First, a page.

Go ahead, name some big companies offering cellular service. AT&T, Verizon, T-Mobile and Sprint probably came to mind. Now, you can add Google to that list.
Google recently announced that Fi SIM cards would be available for purchase in more than 500 Best Buy stores across the country.
It appears that Google Fi is finally ready for mainstream use, and nearly anyone can jump on board.
From the get-go, Fi is a compelling service that focuses on price. By the way, if you haven’t shopped your current plan for discounts, tap or click here for the best low-cost cellular plans offered by the major carriers.
So what is Fi? How does it work, and how is it different from any traditional phone service? Before you try this dark-horse carrier, here’s a brief rundown of its benefits and drawbacks.
While we’re on the subject, you may be curious how to switch your cellphone carrier, period.
Here's what you need to know about Google Fi
Some phones are specifically designed to work with Google Fi, such as Google’s Pixel. Other phones are compatible with Google Fi, although most aren’t. You'll get more features with Fi phones, including what Google calls "intelligent" switching between three LTE networks and Wi-Fi hotspots.
You can check to see if Fi services your neighborhood. You just type in your address on the Fi site - fi.google.com - it'll show you if you're covered and whether you're using a Fi phone or a compatible model.
The Fi site maintains a directory of compatible phones, including Pixel and models by other manufacturers. You'll notice that some phones are still in the beta stage, notably iPhones.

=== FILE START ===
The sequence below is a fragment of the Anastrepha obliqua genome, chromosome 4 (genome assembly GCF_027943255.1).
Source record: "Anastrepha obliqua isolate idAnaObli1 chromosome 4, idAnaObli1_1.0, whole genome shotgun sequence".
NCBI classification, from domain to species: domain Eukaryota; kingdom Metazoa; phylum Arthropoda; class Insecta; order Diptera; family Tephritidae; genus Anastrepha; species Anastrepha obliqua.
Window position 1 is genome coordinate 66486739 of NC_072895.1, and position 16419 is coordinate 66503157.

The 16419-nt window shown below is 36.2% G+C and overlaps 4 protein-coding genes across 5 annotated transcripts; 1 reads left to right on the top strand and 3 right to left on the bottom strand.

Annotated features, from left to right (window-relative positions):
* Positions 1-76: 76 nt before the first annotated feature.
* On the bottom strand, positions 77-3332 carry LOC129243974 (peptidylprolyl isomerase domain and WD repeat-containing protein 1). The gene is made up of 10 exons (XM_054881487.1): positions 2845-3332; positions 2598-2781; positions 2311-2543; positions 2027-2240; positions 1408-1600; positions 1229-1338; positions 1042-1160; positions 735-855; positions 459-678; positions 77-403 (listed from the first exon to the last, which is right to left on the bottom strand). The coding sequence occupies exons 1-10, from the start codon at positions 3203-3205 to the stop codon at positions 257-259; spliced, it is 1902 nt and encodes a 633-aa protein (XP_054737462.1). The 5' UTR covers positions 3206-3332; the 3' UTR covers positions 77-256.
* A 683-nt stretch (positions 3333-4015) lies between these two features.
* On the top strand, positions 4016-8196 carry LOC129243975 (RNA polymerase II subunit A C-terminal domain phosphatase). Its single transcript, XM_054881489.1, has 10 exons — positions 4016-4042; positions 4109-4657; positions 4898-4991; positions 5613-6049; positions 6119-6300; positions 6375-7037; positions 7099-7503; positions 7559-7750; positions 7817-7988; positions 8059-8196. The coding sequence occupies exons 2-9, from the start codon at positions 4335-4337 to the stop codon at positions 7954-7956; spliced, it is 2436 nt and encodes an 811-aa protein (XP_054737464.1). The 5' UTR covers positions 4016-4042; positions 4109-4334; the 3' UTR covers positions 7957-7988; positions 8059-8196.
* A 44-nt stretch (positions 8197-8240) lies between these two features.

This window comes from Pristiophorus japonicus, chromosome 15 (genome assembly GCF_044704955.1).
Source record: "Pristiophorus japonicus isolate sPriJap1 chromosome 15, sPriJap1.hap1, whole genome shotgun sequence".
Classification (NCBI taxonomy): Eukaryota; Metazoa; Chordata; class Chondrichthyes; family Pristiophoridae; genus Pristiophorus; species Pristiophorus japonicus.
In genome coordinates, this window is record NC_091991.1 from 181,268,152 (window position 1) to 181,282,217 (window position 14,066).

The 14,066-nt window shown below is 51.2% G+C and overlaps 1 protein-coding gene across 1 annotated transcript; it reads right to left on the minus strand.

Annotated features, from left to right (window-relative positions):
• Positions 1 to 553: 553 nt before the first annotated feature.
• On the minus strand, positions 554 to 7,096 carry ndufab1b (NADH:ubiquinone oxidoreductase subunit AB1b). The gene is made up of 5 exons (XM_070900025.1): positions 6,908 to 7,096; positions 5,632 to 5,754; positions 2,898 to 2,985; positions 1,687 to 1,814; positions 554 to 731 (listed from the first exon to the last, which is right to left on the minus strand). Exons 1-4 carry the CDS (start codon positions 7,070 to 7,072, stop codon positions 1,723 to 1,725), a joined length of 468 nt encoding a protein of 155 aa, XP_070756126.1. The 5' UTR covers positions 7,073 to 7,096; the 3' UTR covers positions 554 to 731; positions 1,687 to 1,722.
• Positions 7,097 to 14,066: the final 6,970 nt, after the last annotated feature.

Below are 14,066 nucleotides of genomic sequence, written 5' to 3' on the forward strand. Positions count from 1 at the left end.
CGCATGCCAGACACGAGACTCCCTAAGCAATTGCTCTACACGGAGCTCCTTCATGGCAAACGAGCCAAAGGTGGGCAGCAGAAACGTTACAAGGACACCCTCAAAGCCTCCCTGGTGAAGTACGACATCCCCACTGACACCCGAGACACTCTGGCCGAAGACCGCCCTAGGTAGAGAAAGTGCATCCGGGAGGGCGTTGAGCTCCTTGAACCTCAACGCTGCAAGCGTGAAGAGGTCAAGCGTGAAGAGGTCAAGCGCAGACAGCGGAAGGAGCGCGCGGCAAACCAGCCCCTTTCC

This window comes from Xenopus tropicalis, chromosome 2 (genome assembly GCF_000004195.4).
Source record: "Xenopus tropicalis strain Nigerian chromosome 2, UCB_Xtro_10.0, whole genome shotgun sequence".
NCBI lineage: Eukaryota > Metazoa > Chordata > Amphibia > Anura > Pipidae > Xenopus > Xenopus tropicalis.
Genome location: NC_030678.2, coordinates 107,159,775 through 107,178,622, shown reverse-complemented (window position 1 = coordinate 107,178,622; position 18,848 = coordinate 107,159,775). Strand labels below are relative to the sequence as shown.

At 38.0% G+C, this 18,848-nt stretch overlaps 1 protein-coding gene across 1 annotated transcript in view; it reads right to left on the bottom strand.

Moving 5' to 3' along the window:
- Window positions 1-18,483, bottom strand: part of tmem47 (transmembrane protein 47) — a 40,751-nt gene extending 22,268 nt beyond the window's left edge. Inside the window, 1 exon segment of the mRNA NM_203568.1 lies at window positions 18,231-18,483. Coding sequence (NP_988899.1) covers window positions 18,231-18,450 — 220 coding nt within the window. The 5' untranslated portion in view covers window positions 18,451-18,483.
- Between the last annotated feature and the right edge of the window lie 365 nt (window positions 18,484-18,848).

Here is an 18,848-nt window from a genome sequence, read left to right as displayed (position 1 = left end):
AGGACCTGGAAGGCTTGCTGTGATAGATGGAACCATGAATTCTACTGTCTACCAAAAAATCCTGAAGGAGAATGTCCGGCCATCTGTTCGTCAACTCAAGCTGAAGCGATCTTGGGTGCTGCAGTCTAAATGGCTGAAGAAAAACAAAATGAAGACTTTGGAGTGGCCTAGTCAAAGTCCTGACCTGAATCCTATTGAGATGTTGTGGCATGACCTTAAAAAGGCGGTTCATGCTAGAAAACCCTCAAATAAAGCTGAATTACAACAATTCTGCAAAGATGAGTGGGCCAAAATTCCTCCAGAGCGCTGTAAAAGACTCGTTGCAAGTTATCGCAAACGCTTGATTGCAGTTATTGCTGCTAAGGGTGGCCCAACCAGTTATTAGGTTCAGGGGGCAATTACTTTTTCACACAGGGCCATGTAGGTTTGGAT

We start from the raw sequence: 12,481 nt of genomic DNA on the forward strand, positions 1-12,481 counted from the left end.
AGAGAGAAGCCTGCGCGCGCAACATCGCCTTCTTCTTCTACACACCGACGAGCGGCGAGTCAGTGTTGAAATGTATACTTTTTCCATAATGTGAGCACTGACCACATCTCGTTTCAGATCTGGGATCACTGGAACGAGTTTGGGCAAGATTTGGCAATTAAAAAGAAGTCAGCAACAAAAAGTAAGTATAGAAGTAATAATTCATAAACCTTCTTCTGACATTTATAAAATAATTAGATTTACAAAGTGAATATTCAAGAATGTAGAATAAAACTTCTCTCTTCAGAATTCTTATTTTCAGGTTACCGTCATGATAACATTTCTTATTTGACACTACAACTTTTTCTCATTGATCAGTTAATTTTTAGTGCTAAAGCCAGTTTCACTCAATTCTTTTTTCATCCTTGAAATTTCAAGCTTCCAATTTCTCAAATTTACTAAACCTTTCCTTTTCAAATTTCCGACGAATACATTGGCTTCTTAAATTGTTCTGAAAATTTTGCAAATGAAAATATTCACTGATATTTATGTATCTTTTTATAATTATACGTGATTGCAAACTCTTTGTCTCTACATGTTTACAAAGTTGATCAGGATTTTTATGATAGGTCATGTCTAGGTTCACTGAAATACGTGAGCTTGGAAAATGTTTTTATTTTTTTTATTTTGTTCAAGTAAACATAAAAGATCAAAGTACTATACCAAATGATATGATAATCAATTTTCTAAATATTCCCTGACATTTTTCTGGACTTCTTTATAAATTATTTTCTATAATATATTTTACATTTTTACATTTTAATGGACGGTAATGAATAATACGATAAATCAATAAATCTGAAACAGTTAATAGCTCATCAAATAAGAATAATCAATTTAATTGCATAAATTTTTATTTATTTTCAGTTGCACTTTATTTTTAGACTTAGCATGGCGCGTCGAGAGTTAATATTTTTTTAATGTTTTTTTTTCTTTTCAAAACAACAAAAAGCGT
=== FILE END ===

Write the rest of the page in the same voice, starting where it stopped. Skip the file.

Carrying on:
You might save money with Google Fi
Fi's mission is simple. You can order a SIM card on the Fi site for free or buy one for $10 at Best Buy. Then, you choose your plan: It's $20 a month for unlimited phone calls and texts and $15 for each additional phone line.
For every GB of data you use, you spend $10 per month. Google will not charge you if you go over 6 GB a month, but it will slow down your data when you go over 15 GB. The idea is to prevent you from spending more than your budget.
If you travel overseas, you’ll love Fi. You pay the same price for data if you're connecting in more than 200 countries. You also have free, unlimited texting. Phone calls in other countries are served by Fi at $0.20 a minute when you're not connected to Wi-Fi.
How to switch to Fi
Converting to Fi can be handled almost entirely on its website. Once you visit the site, you’ll find the Join button. You'll be prompted to choose your phone, whether you’re using your current phone or buying a new model that's specifically designed for Fi.
To ensure that your phone is compatible, you’ll be prompted to type in your phone’s brand, model and service provider. Or you can select the Fi phone you'd like to buy.
After you've picked your phone, you'll have to select a plan. It's $20 for calls and texts, and then you choose your data plan.
You'll need to contact your current carrier to disconnect your service, once the switch to Google Fi has been confirmed.
Should you switch to Fi?
To Fi, or not to Fi? If your phone is compatible with Google Fi's network and the plans look like a deal, and you’re the type who likes to be an early adopter, then the switch makes sense. If you’re like me, and you’d prefer to wait and see how it wholesale performs, I’m staying where I am for now.
That said, Fi does require you to jump through some hoops. You'll have to switch your own SIM card, and you may have to untangle yourself from your current carrier and unlock your "big-four" phone. If you don't use a lot of cellular data and are willing to experiment with new technology, Fi may be a prudent choice.
One final thought: Most of us turn to Google for email, entertainment and virtual workflow. Entire corporations have handed Google troves of personal data and document storage. Many of us will think twice about using Google as our cell carrier as well.
If you are trying to cut ties with Google, tap or click here for 7 ways to search the web without using Google.
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